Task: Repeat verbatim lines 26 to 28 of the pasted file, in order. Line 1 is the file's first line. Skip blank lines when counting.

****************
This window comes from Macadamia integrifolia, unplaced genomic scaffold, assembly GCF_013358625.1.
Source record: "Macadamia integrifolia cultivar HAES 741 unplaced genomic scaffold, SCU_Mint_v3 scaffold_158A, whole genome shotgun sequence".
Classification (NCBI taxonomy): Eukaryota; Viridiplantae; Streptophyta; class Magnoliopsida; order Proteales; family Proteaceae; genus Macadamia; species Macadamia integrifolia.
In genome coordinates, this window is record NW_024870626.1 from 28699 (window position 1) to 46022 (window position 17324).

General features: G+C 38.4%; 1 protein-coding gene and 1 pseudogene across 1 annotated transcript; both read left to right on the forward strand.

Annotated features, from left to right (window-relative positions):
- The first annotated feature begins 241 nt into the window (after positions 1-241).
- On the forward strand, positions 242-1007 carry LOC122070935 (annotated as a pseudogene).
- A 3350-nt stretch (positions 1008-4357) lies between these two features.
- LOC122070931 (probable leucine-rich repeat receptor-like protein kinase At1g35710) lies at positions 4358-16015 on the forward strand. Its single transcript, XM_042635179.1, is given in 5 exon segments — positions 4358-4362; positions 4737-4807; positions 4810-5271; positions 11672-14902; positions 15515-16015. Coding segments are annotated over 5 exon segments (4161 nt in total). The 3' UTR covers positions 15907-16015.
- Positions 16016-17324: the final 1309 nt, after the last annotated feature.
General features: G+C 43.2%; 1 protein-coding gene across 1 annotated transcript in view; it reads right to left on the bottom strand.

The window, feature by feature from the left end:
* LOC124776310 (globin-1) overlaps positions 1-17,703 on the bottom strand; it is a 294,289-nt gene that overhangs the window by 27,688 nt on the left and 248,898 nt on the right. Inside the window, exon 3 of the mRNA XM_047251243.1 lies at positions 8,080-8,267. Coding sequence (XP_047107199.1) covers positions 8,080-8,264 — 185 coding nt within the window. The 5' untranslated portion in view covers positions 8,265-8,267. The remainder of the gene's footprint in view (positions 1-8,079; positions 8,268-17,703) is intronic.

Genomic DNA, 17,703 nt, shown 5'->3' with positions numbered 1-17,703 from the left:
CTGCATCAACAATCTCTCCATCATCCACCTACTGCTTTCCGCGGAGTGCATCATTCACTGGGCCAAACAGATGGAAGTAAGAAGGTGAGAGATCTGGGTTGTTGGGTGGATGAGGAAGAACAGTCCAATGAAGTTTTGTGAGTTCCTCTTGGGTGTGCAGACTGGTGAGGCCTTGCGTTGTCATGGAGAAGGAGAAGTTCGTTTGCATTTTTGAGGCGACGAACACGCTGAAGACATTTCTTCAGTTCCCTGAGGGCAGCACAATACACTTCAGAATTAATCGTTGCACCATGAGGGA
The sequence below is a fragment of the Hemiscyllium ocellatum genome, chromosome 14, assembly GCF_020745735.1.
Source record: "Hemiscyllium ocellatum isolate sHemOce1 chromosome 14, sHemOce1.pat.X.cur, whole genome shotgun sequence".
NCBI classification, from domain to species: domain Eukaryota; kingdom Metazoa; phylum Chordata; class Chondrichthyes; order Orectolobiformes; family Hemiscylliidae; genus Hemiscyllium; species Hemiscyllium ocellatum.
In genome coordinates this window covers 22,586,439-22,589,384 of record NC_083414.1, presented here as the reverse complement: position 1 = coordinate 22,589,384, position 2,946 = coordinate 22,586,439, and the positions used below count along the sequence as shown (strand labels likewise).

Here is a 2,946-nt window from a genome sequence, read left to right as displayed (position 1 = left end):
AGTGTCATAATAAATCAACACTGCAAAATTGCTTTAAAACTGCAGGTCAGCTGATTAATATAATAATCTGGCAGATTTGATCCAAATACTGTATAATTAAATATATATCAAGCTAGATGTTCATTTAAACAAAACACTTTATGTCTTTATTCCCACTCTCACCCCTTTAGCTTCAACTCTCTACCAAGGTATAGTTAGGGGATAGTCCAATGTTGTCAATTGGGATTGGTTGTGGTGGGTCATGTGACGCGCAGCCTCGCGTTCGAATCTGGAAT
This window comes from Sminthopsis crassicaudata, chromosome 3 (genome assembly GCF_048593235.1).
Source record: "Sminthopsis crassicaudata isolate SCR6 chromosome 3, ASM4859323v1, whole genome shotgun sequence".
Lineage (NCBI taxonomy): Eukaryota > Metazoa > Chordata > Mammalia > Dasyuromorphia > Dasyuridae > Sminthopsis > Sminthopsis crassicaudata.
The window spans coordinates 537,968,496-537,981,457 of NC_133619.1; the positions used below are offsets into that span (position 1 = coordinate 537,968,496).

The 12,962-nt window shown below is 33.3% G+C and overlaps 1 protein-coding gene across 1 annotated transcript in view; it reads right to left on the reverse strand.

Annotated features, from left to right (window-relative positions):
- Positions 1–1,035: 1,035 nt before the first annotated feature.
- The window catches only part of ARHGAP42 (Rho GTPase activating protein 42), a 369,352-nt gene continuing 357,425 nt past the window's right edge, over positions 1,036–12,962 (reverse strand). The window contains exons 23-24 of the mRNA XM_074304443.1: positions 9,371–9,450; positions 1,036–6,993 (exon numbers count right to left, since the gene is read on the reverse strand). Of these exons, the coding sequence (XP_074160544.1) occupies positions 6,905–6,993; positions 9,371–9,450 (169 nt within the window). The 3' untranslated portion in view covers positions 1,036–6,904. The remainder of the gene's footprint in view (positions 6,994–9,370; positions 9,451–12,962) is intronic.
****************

The window spans coordinates 537,968,496-537,981,457 of NC_133619.1; the positions used below are offsets into that span (position 1 = coordinate 537,968,496).

The 12,962-nt window shown below is 33.3% G+C and overlaps 1 protein-coding gene across 1 annotated transcript in view; it reads right to left on the reverse strand.

Annotated features, from left to right (window-relative positions):